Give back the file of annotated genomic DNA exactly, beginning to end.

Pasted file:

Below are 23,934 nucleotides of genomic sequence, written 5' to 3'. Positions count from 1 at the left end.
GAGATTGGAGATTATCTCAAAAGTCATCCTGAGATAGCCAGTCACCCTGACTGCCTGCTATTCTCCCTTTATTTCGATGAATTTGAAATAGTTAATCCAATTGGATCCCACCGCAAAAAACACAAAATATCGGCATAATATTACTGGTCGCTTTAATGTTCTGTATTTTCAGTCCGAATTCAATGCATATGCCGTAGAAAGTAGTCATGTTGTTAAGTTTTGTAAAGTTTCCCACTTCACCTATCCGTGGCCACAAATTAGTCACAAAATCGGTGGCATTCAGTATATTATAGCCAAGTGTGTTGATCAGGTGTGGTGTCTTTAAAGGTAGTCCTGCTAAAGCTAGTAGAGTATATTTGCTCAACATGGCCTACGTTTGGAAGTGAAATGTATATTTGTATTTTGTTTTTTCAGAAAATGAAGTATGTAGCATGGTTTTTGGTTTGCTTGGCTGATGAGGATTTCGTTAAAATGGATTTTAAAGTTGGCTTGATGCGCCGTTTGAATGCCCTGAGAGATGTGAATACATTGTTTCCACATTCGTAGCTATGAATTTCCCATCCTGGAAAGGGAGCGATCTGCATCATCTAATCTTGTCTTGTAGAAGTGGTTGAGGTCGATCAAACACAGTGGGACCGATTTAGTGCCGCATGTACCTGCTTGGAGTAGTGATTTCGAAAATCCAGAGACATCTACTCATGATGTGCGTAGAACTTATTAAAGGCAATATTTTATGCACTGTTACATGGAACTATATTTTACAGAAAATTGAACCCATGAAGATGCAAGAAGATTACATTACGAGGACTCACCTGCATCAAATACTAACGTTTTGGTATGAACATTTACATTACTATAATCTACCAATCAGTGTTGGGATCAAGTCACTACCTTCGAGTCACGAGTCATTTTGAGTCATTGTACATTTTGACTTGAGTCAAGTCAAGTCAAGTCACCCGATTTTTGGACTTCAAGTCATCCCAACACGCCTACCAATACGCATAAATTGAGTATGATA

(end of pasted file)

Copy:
Below are 23,934 nucleotides of genomic sequence, written 5' to 3'. Positions count from 1 at the left end.
GAGATTGGAGATTATCTCAAAAGTCATCCTGAGATAGCCAGTCACCCTGACTGCCTGCTATTCTCCCTTTATTTCGATGAATTTGAAATAGTTAATCCAATTGGATCCCACCGCAAAAAACACAAAATATCGGCATAATATTACTGGTCGCTTTAATGTTCTGTATTTTCAGTCCGAATTCAATGCATATGCCGTAGAAAGTAGTCATGTTGTTAAGTTTTGTAAAGTTTCCCACTTCACCTATCCGTGGCCACAAATTAGTCACAAAATCGGTGGCATTCAGTATATTATAGCCAAGTGTGTTGATCAGGTGTGGTGTCTTTAAAGGTAGTCCTGCTAAAGCTAGTAGAGTATATTTGCTCAACATGGCCTACGTTTGGAAGTGAAATGTATATTTGTATTTTGTTTTTTCAGAAAATGAAGTATGTAGCATGGTTTTTGGTTTGCTTGGCTGATGAGGATTTCGTTAAAATGGATTTTAAAGTTGGCTTGATGCGCCGTTTGAATGCCCTGAGAGATGTGAATACATTGTTTCCACATTCGTAGCTATGAATTTCCCATCCTGGAAAGGGAGCGATCTGCATCATCTAATCTTGTCTTGTAGAAGTGGTTGAGGTCGATCAAACACAGTGGGACCGATTTAGTGCCGCATGTACCTGCTTGGAGTAGTGATTTCGAAAATCCAGAGACATCTACTCATGATGTGCGTAGAACTTATTAAAGGCAATATTTTATGCACTGTTACATGGAACTATATTTTACAGAAAATTGAACCCATGAAGATGCAAGAAGATTACATTACGAGGACTCACCTGCATCAAATACTAACGTTTTGGTATGAACATTTACATTACTATAATCTACCAATCAGTGTTGGGATCAAGTCACTACCTTCGAGTCACGAGTCATTTTGAGTCATTGTACATTTTGACTTGAGTCAAGTCAAGTCAAGTCACCCGATTTTTGGACTTCAAGTCATCCCAACACGCCTACCAATACGCATAAATTGAGTATGATA